Trying to learn online for free? Make sure you have these 3 things
I failed to learn a skill I strongly wanted and needed to by my set deadline.
Why? Because I tried to do it for free.
The consensus around online learning is that it’s almost always worth it to pay for courses given the relative value you get.
But I didn’t know how much harder it would be trying to do it for free.
So here are the extra costs you will incur if you’re trying to learn for free, and what you can do about them.
The free conundrum
That was the result of two studies done by MIT and Harvard in 2015 and 2017.
After looking at hundreds of thousands of students and completion rates, they basically broke the students into 3 groups: Non-payers, Intenders, and Payers.
Non-payers, students who did not pay for courses, tended to have around a 5% completion rate.
Intenders, non-paying students that stated having a strong intention to finish the course, still only had around a 24% completion rate.
Payers, on the other hand, tended to have around a 59% completion rate.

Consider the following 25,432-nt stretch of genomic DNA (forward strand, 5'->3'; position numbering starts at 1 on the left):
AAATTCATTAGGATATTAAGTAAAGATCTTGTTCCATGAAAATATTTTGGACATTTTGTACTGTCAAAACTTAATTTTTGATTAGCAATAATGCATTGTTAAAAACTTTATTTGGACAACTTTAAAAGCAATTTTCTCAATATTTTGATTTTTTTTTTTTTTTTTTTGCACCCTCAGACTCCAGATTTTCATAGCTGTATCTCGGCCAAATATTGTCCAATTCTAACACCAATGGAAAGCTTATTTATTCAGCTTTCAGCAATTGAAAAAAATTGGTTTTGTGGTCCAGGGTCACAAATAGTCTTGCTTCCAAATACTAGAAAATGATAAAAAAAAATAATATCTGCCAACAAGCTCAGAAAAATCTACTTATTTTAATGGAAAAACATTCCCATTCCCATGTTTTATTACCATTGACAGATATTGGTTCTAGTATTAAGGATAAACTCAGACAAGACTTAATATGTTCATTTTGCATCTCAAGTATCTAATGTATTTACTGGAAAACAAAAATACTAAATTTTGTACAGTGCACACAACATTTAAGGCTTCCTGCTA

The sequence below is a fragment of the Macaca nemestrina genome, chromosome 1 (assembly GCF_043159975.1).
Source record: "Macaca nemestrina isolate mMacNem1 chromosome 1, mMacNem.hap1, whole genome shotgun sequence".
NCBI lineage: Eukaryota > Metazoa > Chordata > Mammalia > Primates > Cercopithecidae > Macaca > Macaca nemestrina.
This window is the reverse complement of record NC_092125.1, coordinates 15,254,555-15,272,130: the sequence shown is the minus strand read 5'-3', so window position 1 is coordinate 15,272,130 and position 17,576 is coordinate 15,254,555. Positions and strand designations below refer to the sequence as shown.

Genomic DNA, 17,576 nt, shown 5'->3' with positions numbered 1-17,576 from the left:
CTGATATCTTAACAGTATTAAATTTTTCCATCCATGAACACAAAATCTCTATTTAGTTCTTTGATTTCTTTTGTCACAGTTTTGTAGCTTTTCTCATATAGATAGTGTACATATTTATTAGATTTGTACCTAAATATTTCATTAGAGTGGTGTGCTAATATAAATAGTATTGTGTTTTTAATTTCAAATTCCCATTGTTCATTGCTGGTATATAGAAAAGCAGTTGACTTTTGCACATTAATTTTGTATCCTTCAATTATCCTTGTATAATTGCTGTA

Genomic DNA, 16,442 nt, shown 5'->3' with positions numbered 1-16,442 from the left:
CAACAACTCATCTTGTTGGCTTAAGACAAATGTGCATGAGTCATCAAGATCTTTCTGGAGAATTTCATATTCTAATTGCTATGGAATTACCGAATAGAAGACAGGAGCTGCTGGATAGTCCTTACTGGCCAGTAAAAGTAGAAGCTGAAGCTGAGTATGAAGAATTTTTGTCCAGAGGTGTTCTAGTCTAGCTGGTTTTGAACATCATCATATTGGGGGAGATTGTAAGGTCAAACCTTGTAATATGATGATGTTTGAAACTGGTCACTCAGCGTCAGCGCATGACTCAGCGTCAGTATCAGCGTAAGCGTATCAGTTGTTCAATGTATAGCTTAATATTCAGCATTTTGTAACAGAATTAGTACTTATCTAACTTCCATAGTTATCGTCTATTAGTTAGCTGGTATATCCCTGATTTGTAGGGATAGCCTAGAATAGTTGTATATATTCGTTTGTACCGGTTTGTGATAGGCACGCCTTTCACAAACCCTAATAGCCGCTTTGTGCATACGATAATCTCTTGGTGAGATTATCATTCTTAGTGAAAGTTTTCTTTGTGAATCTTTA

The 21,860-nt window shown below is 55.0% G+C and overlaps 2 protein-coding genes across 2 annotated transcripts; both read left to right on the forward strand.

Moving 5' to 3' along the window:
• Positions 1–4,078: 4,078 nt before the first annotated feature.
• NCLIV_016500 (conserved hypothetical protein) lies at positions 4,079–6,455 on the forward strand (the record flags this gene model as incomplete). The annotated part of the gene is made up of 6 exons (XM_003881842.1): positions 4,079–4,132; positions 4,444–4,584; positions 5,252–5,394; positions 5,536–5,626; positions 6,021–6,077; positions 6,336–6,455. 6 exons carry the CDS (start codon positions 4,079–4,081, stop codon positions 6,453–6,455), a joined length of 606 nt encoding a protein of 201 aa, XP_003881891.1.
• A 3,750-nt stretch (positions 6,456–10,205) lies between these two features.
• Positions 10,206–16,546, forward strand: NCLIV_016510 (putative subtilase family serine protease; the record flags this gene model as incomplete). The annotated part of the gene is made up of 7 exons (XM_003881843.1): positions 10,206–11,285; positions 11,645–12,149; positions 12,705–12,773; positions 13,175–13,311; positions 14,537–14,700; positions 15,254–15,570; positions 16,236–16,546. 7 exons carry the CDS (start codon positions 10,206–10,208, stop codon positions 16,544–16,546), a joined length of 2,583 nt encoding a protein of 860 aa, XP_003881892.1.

Why? The generally held belief is that paying money means that you have skin in the game, and as a result, you want to extract that much more value from the course.
But I had just finished paying hundreds of dollars on another course to learn a related (but different) skill at the time, and I wasn’t as excited about that skill as I was about this one.
So I thought my interest would make me among the Intenders and I’d have a good shot at learning this skill. But it was trickier than it looks.
I likely failed because of 3 reasons: Organization, Structured challenges, and transformation.
Organization: The secret sauce
There’s a quote that I heard about using Tableau (the program I wanted to learn) that I didn’t discover until I had invested hours into…